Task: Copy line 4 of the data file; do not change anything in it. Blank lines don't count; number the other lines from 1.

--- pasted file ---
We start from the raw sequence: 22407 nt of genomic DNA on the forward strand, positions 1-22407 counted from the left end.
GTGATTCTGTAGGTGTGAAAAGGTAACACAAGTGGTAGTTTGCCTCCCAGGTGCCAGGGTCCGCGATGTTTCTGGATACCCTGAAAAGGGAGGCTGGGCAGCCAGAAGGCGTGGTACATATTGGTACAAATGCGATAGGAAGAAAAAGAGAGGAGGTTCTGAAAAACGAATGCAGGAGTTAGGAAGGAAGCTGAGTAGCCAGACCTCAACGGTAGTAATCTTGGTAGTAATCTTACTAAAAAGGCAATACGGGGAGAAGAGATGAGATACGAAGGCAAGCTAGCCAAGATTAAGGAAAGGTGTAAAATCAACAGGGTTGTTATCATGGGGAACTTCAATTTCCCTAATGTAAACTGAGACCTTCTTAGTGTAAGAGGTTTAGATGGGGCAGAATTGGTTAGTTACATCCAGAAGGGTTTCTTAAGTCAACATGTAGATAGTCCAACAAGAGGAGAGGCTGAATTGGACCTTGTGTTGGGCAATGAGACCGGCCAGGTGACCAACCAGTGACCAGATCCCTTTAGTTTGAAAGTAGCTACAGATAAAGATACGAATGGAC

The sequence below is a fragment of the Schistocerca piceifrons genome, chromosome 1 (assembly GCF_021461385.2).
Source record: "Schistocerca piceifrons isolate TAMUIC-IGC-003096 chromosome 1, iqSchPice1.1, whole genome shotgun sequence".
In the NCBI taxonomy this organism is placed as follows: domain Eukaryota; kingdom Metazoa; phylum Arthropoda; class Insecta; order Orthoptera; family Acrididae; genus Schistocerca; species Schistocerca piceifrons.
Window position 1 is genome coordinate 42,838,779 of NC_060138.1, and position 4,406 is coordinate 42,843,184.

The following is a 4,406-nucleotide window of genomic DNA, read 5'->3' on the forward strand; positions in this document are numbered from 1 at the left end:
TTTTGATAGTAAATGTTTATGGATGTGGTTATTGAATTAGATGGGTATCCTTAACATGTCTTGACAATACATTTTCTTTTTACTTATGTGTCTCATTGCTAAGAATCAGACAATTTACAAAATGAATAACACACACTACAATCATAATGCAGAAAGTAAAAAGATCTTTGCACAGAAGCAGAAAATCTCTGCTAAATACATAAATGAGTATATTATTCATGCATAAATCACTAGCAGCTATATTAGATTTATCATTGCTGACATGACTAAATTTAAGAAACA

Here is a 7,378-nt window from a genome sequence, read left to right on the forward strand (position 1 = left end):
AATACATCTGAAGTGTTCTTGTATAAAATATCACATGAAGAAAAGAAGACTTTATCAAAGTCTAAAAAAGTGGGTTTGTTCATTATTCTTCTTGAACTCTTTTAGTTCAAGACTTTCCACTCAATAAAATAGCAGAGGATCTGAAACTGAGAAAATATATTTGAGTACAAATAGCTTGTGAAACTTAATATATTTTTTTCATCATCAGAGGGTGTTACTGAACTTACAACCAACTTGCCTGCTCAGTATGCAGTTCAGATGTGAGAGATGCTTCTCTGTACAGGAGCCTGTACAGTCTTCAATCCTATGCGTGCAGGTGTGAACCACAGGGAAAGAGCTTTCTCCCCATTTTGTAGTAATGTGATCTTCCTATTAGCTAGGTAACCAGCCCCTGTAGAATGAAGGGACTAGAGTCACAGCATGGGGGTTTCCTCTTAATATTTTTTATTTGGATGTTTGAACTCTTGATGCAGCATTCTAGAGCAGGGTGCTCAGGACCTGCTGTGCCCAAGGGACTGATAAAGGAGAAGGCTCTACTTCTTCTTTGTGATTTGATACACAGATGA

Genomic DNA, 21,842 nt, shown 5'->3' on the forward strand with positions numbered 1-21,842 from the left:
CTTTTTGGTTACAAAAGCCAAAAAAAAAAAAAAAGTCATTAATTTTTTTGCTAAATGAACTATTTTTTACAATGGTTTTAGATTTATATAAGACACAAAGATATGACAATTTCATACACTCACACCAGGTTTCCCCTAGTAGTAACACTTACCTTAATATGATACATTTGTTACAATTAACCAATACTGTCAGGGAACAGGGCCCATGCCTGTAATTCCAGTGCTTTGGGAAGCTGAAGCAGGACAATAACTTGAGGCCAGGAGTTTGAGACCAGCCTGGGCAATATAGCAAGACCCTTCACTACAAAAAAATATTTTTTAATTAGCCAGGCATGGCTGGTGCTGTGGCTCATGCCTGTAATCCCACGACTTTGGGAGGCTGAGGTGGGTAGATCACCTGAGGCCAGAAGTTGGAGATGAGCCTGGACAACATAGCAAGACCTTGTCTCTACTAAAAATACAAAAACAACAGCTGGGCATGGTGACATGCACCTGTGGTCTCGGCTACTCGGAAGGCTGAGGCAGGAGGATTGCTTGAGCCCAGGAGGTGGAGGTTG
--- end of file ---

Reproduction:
Source record: "Schistocerca piceifrons isolate TAMUIC-IGC-003096 chromosome 1, iqSchPice1.1, whole genome shotgun sequence".